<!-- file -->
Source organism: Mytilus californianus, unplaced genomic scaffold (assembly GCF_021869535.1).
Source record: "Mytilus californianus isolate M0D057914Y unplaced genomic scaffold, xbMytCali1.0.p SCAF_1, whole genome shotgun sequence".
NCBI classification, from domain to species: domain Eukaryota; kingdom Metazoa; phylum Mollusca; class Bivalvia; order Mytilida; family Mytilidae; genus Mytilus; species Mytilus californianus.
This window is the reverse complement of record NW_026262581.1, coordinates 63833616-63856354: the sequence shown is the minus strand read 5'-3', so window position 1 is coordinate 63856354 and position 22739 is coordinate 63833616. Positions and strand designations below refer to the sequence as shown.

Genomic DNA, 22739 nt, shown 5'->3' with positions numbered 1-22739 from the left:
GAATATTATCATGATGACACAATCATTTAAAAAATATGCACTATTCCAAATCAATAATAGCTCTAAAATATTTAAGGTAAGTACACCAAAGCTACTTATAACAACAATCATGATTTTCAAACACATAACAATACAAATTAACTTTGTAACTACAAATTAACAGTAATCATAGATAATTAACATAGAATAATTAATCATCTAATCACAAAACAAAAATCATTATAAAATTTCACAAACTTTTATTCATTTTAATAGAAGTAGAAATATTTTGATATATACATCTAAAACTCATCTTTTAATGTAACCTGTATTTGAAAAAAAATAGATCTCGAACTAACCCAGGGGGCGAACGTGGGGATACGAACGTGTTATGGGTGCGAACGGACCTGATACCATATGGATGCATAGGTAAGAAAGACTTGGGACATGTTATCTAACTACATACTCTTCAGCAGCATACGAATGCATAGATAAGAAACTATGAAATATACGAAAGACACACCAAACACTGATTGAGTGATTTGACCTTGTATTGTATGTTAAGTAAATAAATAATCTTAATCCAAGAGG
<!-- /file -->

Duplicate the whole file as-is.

Source organism: Mytilus californianus, unplaced genomic scaffold (assembly GCF_021869535.1).
Source record: "Mytilus californianus isolate M0D057914Y unplaced genomic scaffold, xbMytCali1.0.p SCAF_1, whole genome shotgun sequence".
NCBI classification, from domain to species: domain Eukaryota; kingdom Metazoa; phylum Mollusca; class Bivalvia; order Mytilida; family Mytilidae; genus Mytilus; species Mytilus californianus.
This window is the reverse complement of record NW_026262581.1, coordinates 63833616-63856354: the sequence shown is the minus strand read 5'-3', so window position 1 is coordinate 63856354 and position 22739 is coordinate 63833616. Positions and strand designations below refer to the sequence as shown.

Genomic DNA, 22739 nt, shown 5'->3' with positions numbered 1-22739 from the left:
GAATATTATCATGATGACACAATCATTTAAAAAATATGCACTATTCCAAATCAATAATAGCTCTAAAATATTTAAGGTAAGTACACCAAAGCTACTTATAACAACAATCATGATTTTCAAACACATAACAATACAAATTAACTTTGTAACTACAAATTAACAGTAATCATAGATAATTAACATAGAATAATTAATCATCTAATCACAAAACAAAAATCATTATAAAATTTCACAAACTTTTATTCATTTTAATAGAAGTAGAAATATTTTGATATATACATCTAAAACTCATCTTTTAATGTAACCTGTATTTGAAAAAAAATAGATCTCGAACTAACCCAGGGGGCGAACGTGGGGATACGAACGTGTTATGGGTGCGAACGGACCTGATACCATATGGATGCATAGGTAAGAAAGACTTGGGACATGTTATCTAACTACATACTCTTCAGCAGCATACGAATGCATAGATAAGAAACTATGAAATATACGAAAGACACACCAAACACTGATTGAGTGATTTGACCTTGTATTGTATGTTAAGTAAATAAATAATCTTAATCCAAGAGG